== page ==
Cincinnati Artist Duo Future Retrieval Unearth Natural History in Lloyd Library's 'Leaves of Plates' Exhibition

Leaves of Plates is a culmination of local artist collective Future Retrieval’s months of research into the Lloyd’s vast collection

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click to enlarge Four jars made by Future Retrieval - Courtesy Lloyd Library and Future Retrieval
Courtesy Lloyd Library and Future Retrieval
Four jars made by Future Retrieval

Standing over a massive volume of Florae Austriacae — a 1770s illustrated guide to Austrian flowers by Dutch scientist Nikolas Joseph Jacquin, currently housed at downtown’s Lloyd Library and Museum — Guy Michael Davis reviews the difference between leaves and plates. A “leaf,” he clarifies, is an entire sheet of paper, front and back. A “plate” is the term for a single illustration on a page (one side of a leaf).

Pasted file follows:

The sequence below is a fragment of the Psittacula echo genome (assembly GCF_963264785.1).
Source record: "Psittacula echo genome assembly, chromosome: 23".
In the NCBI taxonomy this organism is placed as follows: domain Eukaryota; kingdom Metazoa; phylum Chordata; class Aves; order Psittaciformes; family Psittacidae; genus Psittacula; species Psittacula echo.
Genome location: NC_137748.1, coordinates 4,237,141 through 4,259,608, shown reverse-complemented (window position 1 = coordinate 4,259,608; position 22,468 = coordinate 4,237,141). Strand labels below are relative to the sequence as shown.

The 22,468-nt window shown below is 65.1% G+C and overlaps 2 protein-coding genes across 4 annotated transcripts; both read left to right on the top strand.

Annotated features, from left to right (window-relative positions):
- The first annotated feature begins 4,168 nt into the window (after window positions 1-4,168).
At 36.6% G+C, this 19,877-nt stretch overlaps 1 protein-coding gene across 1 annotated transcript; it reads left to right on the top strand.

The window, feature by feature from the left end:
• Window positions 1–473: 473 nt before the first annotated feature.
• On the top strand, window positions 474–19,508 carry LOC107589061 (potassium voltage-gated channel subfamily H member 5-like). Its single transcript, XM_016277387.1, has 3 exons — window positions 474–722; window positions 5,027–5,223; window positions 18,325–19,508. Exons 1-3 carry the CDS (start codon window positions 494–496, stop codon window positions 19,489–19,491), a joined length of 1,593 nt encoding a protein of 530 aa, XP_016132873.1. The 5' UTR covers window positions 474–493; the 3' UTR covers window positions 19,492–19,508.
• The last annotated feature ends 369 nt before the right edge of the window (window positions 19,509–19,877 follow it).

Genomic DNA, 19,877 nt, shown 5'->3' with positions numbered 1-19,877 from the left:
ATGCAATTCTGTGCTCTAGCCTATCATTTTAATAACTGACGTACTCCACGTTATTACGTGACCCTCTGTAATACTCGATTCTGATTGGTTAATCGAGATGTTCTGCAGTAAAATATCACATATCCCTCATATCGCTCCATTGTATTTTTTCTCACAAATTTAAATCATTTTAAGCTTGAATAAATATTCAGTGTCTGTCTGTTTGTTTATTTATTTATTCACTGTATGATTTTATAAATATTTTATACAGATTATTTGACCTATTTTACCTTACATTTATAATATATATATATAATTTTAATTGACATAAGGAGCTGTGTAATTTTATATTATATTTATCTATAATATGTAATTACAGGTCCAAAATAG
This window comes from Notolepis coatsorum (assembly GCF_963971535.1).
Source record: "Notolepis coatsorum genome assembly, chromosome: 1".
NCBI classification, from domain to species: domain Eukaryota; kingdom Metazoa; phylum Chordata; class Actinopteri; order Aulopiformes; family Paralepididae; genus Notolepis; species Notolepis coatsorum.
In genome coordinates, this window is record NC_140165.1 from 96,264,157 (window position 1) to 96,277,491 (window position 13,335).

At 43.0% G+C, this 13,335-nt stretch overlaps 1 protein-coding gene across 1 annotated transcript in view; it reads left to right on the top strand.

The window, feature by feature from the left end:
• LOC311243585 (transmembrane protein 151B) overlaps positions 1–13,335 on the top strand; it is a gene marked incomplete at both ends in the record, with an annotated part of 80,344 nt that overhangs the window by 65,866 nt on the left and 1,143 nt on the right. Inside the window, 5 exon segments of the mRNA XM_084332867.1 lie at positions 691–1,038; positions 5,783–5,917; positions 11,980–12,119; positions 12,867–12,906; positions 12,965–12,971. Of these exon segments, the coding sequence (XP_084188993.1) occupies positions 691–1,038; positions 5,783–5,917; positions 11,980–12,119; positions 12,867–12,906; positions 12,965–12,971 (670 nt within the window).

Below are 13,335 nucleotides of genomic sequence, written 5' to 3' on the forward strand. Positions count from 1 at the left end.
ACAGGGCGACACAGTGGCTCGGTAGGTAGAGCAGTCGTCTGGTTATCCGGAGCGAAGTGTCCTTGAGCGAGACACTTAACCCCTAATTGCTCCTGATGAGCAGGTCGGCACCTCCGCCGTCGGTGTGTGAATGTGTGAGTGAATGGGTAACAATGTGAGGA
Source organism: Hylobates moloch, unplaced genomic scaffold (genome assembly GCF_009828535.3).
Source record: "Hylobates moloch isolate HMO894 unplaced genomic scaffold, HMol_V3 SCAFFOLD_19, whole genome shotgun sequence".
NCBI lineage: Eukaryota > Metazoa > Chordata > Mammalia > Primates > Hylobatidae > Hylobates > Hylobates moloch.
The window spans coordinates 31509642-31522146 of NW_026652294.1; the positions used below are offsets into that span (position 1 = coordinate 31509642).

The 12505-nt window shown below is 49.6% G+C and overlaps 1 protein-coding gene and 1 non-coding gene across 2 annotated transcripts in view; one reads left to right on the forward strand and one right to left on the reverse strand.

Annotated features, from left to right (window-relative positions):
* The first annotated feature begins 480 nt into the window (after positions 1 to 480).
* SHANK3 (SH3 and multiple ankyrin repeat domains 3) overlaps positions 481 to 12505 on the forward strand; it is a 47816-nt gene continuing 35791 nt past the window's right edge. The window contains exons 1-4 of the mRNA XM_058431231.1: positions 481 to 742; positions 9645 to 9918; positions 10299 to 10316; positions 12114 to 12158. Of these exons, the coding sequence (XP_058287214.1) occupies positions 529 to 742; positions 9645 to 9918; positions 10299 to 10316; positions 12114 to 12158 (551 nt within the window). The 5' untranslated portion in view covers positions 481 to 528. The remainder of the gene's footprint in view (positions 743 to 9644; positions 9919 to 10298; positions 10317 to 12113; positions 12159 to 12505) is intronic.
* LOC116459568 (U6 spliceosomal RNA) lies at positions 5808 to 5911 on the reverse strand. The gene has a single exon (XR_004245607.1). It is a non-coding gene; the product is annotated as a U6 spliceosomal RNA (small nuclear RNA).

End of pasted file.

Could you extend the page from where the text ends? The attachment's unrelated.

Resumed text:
It’s simple library terminology necessary to classify the thousands of rare, sometimes centuries-old books on science, herbal medicine, botany and alchemy at the Lloyd. He and Katie Parker — the husband and wife duo behind local studio Future Retrieval and the Lloyd’s first-ever artists in residence — often encountered the term “leaves of plates” as they dug through the library’s vast collection.

Now, their months of research and studio time have culminated in a mixed-media exhibition — Leaves of Plates — inspired by the botanical illustrations found throughout the Lloyd’s volumes.